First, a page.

Google wants to make the Internet a safer place and has worked hard to improve their own security over the years. Today Google announced they’re taking their dedication to security a step further by making HTTPS a ranking signal.
Google has been running tests over the past few months using encrypted connections as a ranking signal. After seeing positive results, Google will be using HTTPS as a ranking signal going forward.
Google says that, for now anyway, this is a “very lightweight” signal that will affect fewer than 1% of global queries. While Google gives time for webmasters to move over to HTTPS, HTTPS as a ranking signal will carry less weight than other signals such as high-quality content.
Eventually, Google may decide to make HTTPS a stronger ranking signal as a way to encourage all website owners to switch from HTTP to HTTPS “to keep everyone safe on the web.”
In order to make TLS adoption easier, Google will be publishing a best practices guide in the next dew weeks. For now, here are some best practices:
- Decide the kind of certificate you need: single, multi-domain, or wildcard certificate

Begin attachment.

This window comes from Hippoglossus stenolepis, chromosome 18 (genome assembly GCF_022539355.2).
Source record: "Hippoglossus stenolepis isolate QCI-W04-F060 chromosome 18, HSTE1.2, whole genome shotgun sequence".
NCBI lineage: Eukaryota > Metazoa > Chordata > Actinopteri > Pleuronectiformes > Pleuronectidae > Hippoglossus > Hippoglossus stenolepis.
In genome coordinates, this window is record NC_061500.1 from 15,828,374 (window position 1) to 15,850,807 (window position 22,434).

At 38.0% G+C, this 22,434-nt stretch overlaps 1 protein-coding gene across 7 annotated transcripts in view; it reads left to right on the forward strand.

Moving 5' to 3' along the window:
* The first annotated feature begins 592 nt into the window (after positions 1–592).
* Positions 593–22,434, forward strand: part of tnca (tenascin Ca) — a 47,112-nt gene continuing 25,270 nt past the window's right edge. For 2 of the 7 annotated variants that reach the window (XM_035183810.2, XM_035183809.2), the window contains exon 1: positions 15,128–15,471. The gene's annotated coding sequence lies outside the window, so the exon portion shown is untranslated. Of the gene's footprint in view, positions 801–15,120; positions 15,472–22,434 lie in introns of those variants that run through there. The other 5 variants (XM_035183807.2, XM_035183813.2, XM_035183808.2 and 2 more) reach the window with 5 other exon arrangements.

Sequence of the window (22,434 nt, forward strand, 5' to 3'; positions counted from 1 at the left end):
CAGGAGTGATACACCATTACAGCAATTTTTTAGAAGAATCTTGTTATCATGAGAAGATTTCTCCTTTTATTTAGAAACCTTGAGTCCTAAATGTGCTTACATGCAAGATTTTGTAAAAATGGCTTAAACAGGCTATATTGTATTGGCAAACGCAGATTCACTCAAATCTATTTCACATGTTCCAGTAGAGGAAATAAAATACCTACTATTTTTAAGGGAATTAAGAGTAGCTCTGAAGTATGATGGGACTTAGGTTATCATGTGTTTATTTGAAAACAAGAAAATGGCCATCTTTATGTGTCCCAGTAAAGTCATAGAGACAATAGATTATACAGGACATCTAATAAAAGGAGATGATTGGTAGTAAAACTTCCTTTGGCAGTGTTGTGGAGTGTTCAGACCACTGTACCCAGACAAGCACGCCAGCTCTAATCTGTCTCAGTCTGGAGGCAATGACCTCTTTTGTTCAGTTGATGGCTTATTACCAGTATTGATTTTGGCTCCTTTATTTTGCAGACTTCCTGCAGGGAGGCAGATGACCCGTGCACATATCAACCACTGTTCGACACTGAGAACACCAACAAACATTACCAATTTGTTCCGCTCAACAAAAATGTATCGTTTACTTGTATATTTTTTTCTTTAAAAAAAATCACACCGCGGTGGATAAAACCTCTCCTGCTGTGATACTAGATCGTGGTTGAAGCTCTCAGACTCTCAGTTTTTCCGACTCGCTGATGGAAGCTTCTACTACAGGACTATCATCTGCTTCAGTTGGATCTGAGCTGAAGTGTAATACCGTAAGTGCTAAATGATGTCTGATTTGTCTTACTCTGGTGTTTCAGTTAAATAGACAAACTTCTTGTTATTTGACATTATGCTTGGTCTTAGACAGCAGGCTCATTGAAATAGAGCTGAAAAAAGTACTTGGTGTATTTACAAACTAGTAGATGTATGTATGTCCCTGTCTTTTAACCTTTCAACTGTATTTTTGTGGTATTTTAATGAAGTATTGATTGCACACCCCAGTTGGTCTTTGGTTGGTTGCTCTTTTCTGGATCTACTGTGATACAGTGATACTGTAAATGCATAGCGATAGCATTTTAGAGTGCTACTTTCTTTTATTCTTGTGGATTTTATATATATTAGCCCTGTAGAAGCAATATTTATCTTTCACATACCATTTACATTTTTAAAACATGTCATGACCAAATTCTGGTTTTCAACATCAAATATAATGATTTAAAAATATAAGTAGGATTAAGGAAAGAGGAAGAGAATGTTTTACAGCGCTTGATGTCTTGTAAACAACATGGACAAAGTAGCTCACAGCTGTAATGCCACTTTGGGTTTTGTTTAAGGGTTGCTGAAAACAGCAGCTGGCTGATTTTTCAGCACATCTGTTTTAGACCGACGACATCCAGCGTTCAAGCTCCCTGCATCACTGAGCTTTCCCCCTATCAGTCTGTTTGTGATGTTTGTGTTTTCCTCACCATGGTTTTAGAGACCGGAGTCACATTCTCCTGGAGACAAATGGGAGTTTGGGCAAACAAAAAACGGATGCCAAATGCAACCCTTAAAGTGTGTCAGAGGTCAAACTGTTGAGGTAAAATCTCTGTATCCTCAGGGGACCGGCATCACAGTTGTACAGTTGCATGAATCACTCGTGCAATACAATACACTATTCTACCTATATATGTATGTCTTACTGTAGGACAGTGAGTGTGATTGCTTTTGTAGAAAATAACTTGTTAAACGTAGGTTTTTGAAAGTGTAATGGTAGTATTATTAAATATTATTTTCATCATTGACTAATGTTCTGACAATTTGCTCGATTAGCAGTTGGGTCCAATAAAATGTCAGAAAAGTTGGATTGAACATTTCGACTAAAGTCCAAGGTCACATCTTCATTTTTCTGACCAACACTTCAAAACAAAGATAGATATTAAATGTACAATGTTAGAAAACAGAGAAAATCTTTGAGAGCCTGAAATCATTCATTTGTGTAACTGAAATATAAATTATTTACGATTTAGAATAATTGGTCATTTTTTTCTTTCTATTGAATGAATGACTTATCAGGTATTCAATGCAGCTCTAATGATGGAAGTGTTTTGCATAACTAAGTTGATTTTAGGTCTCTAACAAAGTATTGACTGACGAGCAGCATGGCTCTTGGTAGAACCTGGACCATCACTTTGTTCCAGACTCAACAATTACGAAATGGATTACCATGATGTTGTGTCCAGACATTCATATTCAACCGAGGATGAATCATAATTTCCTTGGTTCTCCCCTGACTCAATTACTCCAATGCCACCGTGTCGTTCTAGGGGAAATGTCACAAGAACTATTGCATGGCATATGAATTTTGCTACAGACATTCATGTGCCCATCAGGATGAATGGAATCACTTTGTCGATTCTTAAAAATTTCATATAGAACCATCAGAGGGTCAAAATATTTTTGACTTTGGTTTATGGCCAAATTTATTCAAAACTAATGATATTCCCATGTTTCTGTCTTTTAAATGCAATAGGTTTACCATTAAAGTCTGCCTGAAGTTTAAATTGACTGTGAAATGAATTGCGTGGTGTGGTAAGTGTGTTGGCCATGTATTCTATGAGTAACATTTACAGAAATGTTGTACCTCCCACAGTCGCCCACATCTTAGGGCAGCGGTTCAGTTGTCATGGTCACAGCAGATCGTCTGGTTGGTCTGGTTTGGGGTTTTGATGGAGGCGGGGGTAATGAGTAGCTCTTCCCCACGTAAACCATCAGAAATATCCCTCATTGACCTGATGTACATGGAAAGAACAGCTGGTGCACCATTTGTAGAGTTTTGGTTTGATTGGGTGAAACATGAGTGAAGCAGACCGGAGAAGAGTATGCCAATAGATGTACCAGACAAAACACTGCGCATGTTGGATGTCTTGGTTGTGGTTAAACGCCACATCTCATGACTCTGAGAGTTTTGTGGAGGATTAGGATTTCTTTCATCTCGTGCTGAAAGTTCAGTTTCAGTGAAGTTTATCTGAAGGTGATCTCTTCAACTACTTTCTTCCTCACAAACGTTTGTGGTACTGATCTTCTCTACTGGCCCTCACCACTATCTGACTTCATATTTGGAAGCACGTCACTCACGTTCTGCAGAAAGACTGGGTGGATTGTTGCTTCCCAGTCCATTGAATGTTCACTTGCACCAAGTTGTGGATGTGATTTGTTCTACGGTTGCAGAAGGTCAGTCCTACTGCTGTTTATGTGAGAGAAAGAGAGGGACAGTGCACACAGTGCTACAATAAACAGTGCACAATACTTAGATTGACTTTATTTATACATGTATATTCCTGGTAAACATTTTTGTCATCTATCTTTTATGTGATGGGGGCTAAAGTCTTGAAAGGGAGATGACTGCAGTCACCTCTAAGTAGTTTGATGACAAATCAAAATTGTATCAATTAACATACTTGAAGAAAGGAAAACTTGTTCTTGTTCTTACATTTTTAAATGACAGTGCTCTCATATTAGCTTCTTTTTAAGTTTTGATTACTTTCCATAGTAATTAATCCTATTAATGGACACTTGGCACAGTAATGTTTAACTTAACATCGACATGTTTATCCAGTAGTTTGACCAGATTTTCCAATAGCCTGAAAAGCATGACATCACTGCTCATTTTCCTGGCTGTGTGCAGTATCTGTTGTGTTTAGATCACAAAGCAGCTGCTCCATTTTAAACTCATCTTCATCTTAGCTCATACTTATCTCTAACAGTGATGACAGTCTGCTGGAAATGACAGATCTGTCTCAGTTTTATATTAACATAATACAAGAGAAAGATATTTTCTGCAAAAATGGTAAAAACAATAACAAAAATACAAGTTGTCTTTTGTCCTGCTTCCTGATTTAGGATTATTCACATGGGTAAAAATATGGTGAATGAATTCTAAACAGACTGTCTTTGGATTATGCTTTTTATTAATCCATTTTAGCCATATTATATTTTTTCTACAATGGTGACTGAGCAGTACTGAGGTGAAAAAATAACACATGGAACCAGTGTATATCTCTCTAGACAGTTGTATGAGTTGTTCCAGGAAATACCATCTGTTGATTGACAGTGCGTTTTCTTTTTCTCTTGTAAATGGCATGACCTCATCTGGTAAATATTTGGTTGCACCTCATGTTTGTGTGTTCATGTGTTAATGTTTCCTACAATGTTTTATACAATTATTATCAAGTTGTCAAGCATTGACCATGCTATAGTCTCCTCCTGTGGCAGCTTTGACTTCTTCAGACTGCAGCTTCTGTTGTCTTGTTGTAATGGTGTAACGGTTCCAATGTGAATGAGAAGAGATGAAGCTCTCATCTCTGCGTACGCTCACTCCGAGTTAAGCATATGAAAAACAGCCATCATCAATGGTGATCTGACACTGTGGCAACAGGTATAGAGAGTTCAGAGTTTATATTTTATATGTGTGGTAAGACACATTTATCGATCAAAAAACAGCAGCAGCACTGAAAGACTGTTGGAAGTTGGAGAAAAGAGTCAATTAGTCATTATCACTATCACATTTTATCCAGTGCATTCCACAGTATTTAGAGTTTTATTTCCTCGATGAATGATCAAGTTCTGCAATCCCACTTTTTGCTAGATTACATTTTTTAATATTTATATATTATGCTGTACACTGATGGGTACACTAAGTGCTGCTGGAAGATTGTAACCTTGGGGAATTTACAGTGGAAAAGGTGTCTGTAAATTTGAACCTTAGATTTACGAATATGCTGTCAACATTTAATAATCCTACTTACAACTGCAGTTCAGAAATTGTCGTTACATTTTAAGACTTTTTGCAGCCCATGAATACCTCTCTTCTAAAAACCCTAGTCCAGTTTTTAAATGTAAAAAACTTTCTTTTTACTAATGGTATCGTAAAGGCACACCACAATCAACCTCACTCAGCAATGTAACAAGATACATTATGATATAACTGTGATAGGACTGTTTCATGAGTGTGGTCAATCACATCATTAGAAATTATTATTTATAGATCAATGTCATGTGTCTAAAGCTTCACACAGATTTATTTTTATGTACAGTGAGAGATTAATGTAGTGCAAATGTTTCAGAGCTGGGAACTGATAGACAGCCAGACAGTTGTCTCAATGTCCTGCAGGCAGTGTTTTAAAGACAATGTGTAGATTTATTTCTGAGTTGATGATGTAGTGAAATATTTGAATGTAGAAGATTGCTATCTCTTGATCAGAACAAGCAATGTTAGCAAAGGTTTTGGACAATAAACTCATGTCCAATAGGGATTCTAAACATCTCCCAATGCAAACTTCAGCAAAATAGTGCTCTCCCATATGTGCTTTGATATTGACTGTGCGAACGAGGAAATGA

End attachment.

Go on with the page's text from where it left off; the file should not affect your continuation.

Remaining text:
- Use 2048-bit key certificates
- Use relative URLs for resources that reside on the same secure domain
- Use protocol relative URLs for all other domains
- Check out our Site move article for more guidelines on how to change your website’s address
- Don’t block your HTTPS site from crawling using robots.txt
- Allow indexing of your pages by search engines where possible. Avoid the noindex robots meta tag.
If your website is already serving on HTTPS, you can test its security level and configuration with the Qualys Lab tool.
What’s your take on this change? Will you be jumping to move your site over to HTTPS, or do you think there’s nothing to get too concerned about for now? I’m interested to hear your thoughts in the comments section.